DC3 Aircraft from WWII Ruins:


The Old Telegraph Track:

As mentioned before we took the Development Road up to Cape York and decided to take the Old telegraph Track South entering via Mistake Creek. The creeks were so clear and beautiful, all worth swimming in, or bathing in for that matter. We camped overnight at Canal Creek, after watching a car towing a camper trailer reverse its way down around, through and across the creek!


It was a bit drizzly which is never fun with a tent, but we managed to stay dry and capture these special moments…


Early morning swim.

Eliot Falls:

When no one else is around you have to go in and check the depth yourself! (Scrubby Creek Crossing)





Twin Falls:

There is a national park run campsite here which requires pre-booking and you are allocated sites. James & Liz were due to meet us here and they never arrived, with no reception we just hoped they were ok! We later found out they were camping at Canal Creek, not far. They had towed their camper trailer through the same tracks and crossings we had from Mistake creek! Including Scrubby creek, but I’ll let them tell that tale.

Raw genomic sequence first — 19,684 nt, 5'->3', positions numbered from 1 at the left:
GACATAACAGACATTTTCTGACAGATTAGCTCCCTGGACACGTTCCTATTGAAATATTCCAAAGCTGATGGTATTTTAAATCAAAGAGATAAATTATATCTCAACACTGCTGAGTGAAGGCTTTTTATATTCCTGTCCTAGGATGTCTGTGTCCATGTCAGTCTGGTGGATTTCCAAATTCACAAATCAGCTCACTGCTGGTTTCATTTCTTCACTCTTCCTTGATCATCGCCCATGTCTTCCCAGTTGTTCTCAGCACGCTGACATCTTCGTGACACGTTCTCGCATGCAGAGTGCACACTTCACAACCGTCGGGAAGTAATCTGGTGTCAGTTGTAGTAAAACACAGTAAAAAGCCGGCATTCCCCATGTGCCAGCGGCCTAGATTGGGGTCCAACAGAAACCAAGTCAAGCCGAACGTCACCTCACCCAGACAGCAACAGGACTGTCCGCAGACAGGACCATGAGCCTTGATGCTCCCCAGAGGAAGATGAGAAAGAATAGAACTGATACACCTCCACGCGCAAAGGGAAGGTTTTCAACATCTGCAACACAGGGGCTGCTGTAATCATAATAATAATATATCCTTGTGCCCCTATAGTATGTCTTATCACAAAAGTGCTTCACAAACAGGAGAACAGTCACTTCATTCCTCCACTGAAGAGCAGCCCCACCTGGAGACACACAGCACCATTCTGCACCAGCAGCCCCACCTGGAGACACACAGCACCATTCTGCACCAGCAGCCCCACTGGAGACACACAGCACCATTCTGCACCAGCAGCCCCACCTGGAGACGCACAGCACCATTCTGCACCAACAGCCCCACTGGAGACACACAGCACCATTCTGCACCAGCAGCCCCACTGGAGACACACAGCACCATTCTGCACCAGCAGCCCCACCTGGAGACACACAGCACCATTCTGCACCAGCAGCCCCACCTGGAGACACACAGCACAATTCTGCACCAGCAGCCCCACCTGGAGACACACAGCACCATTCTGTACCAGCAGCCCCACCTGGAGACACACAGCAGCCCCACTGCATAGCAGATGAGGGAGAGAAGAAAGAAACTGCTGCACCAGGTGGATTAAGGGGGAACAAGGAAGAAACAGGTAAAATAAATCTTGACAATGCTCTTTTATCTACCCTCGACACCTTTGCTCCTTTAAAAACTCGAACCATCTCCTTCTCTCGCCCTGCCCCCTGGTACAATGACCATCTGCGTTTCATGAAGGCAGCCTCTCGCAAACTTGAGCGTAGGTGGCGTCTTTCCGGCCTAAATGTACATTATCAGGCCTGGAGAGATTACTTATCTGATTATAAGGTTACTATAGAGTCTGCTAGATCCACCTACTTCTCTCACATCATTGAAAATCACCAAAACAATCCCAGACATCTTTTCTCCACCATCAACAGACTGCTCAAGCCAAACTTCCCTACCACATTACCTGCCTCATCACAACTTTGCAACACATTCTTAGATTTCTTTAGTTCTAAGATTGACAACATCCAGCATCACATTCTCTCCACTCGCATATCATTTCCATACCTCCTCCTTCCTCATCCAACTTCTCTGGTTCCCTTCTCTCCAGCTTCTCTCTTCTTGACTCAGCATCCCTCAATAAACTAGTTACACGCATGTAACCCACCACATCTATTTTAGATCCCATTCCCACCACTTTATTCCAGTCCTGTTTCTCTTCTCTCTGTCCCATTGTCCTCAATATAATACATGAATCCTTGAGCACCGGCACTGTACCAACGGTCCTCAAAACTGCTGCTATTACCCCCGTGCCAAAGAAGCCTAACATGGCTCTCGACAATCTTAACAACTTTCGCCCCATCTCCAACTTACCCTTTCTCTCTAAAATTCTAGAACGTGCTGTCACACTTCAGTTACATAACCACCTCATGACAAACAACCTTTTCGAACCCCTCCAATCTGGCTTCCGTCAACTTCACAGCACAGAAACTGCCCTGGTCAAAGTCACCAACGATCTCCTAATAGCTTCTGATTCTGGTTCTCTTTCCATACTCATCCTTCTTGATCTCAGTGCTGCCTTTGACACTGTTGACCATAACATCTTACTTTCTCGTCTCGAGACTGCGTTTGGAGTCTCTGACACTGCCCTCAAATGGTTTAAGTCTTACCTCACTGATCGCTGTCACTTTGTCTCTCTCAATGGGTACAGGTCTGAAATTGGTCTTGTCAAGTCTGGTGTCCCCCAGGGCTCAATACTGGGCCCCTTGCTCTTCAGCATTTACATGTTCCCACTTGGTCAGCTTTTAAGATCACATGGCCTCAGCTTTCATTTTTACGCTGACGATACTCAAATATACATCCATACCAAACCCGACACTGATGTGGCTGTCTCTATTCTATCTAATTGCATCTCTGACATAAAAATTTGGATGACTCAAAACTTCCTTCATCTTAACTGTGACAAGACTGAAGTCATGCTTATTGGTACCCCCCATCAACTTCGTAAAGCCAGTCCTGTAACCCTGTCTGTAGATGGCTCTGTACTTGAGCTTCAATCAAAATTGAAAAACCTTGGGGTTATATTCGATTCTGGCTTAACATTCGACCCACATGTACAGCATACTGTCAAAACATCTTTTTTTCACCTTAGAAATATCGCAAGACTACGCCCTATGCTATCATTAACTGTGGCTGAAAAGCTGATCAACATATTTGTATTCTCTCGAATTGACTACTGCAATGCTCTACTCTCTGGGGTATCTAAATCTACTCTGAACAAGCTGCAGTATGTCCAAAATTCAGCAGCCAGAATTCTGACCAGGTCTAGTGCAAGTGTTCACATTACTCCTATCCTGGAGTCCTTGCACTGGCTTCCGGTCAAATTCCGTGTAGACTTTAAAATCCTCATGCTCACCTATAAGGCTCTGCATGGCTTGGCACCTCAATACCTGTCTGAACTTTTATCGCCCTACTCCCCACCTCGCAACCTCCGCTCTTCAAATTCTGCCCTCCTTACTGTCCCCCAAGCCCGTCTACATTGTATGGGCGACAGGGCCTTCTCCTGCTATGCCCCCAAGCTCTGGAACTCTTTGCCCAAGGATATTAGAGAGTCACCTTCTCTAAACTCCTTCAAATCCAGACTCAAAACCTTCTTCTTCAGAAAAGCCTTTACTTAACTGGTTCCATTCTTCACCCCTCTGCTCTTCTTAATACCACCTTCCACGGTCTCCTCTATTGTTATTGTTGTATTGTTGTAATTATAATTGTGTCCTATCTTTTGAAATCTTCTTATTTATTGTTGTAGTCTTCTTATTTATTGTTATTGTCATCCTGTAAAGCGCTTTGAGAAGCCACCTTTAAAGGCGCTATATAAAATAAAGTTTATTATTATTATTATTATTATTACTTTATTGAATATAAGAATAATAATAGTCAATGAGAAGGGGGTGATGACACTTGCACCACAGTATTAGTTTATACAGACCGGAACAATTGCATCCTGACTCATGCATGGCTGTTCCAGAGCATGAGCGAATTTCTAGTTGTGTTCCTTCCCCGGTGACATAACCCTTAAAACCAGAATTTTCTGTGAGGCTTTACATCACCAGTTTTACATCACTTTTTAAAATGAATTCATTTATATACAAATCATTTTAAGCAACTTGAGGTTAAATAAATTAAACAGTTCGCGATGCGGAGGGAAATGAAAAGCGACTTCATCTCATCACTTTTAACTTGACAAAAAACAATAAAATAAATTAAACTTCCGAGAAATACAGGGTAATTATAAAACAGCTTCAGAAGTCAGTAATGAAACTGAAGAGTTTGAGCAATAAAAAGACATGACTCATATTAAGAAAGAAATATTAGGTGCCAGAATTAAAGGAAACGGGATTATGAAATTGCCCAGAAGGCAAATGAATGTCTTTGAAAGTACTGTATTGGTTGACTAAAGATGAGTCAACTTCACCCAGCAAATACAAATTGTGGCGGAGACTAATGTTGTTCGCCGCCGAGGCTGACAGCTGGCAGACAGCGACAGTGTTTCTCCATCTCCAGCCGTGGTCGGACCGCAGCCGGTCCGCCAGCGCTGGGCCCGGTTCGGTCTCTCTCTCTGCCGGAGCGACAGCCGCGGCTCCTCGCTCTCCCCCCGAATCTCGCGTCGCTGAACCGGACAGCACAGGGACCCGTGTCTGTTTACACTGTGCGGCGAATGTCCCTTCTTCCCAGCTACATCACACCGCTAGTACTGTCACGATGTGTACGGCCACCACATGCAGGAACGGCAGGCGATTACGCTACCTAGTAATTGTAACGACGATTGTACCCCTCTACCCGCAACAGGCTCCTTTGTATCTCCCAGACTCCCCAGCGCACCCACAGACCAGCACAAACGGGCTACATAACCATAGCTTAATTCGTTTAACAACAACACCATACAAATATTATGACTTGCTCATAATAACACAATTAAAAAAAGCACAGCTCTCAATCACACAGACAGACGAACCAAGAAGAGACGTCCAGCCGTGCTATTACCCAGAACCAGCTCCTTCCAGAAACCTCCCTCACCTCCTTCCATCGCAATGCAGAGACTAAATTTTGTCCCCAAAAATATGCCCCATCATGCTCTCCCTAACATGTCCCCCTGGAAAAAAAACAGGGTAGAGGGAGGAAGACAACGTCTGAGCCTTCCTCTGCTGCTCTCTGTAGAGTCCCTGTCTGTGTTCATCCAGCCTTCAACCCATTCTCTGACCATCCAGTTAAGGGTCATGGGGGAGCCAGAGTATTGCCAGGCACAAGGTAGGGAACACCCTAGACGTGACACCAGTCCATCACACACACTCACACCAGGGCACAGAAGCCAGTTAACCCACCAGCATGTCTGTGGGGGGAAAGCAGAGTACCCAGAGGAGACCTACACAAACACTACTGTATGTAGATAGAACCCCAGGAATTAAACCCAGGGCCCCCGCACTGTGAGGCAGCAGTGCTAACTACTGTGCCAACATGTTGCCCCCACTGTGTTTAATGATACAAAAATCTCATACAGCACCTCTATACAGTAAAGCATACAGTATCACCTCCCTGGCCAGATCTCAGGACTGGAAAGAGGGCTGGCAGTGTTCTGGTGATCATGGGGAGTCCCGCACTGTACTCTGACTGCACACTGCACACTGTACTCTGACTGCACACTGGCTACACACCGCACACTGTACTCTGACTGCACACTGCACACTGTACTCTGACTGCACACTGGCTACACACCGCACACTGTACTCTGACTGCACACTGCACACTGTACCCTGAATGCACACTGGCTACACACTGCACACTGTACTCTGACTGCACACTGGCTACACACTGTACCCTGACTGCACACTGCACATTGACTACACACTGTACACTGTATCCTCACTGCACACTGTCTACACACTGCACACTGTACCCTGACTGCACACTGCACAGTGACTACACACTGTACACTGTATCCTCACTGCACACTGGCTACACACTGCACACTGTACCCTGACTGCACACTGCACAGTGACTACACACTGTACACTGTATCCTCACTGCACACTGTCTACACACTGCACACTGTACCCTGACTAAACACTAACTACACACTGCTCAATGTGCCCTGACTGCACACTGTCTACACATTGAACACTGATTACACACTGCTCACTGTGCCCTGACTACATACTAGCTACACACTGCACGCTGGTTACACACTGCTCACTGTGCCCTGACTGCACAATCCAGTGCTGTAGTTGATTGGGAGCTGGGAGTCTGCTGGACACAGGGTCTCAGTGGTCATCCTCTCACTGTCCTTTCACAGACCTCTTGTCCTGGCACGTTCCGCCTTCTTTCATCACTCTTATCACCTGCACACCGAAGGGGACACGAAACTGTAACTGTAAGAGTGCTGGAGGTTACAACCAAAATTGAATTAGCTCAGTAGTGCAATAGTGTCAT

From here we continued south on the OTT, bypassing Gunshot crossing, we were cruising to Bramwell Junction, starving, sick of the corrugations and with a tired hungry baby when we arrived at our last crossing (everyone else’s first) Palm Creek Crossing. A dry creek crossing with a steep decent, my nerves were on edge watching Dan descend.  Wheels in the air everywhere! The car seemed to rock like a matchbox toy. But he safely got our trusty rig down. (Unbeknown’s to us there was an alternate crossing).